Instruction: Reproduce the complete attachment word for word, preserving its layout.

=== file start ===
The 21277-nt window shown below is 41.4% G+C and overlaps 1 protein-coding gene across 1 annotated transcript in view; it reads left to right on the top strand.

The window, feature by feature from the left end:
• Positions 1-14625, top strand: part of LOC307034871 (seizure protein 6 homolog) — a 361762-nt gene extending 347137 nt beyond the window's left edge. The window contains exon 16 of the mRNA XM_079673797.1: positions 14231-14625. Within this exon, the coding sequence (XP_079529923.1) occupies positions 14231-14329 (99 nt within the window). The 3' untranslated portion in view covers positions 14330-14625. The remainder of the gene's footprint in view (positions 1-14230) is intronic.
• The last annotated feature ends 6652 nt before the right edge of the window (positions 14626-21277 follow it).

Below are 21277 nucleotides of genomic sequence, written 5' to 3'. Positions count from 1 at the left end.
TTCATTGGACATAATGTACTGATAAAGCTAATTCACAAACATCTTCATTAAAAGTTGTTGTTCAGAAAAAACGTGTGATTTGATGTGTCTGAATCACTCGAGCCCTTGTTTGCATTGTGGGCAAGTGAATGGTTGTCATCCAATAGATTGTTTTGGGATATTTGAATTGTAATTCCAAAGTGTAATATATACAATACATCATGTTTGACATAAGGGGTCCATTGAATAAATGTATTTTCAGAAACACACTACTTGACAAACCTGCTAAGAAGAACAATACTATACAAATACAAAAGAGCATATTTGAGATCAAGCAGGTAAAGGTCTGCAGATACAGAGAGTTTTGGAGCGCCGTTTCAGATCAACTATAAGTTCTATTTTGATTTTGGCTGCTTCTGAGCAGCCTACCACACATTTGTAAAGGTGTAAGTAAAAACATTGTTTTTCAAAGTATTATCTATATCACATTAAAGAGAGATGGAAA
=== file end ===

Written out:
The 21277-nt window shown below is 41.4% G+C and overlaps 1 protein-coding gene across 1 annotated transcript in view; it reads left to right on the top strand.

The window, feature by feature from the left end:
• Positions 1-14625, top strand: part of LOC307034871 (seizure protein 6 homolog) — a 361762-nt gene extending 347137 nt beyond the window's left edge. The window contains exon 16 of the mRNA XM_079673797.1: positions 14231-14625. Within this exon, the coding sequence (XP_079529923.1) occupies positions 14231-14329 (99 nt within the window). The 3' untranslated portion in view covers positions 14330-14625. The remainder of the gene's footprint in view (positions 1-14230) is intronic.
• The last annotated feature ends 6652 nt before the right edge of the window (positions 14626-21277 follow it).

Below are 21277 nucleotides of genomic sequence, written 5' to 3'. Positions count from 1 at the left end.
TTCATTGGACATAATGTACTGATAAAGCTAATTCACAAACATCTTCATTAAAAGTTGTTGTTCAGAAAAAACGTGTGATTTGATGTGTCTGAATCACTCGAGCCCTTGTTTGCATTGTGGGCAAGTGAATGGTTGTCATCCAATAGATTGTTTTGGGATATTTGAATTGTAATTCCAAAGTGTAATATATACAATACATCATGTTTGACATAAGGGGTCCATTGAATAAATGTATTTTCAGAAACACACTACTTGACAAACCTGCTAAGAAGAACAATACTATACAAATACAAAAGAGCATATTTGAGATCAAGCAGGTAAAGGTCTGCAGATACAGAGAGTTTTGGAGCGCCGTTTCAGATCAACTATAAGTTCTATTTTGATTTTGGCTGCTTCTGAGCAGCCTACCACACATTTGTAAAGGTGTAAGTAAAAACATTGTTTTTCAAAGTATTATCTATATCACATTAAAGAGAGATGGAAA